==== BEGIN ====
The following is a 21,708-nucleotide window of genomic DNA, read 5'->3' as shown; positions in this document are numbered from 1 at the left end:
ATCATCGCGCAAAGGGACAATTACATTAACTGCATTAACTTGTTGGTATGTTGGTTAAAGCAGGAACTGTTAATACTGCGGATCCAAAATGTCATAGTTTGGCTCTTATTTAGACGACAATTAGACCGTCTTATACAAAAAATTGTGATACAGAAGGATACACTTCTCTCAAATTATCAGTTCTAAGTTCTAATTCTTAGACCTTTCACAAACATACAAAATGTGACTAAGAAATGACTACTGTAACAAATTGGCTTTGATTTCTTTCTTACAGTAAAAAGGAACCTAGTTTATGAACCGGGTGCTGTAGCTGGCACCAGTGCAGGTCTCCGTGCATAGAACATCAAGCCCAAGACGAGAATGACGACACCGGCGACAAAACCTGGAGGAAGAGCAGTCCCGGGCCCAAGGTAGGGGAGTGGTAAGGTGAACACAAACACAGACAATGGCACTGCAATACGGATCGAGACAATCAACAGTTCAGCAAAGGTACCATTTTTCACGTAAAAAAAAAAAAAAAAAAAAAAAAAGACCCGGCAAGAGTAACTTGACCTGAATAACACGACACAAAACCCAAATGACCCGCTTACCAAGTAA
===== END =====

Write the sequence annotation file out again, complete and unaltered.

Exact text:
The following is a 21,708-nucleotide window of genomic DNA, read 5'->3' as shown; positions in this document are numbered from 1 at the left end:
ATCATCGCGCAAAGGGACAATTACATTAACTGCATTAACTTGTTGGTATGTTGGTTAAAGCAGGAACTGTTAATACTGCGGATCCAAAATGTCATAGTTTGGCTCTTATTTAGACGACAATTAGACCGTCTTATACAAAAAATTGTGATACAGAAGGATACACTTCTCTCAAATTATCAGTTCTAAGTTCTAATTCTTAGACCTTTCACAAACATACAAAATGTGACTAAGAAATGACTACTGTAACAAATTGGCTTTGATTTCTTTCTTACAGTAAAAAGGAACCTAGTTTATGAACCGGGTGCTGTAGCTGGCACCAGTGCAGGTCTCCGTGCATAGAACATCAAGCCCAAGACGAGAATGACGACACCGGCGACAAAACCTGGAGGAAGAGCAGTCCCGGGCCCAAGGTAGGGGAGTGGTAAGGTGAACACAAACACAGACAATGGCACTGCAATACGGATCGAGACAATCAACAGTTCAGCAAAGGTACCATTTTTCACGTAAAAAAAAAAAAAAAAAAAAAAAAAGACCCGGCAAGAGTAACTTGACCTGAATAACACGACACAAAACCCAAATGACCCGCTTACCAAGTAA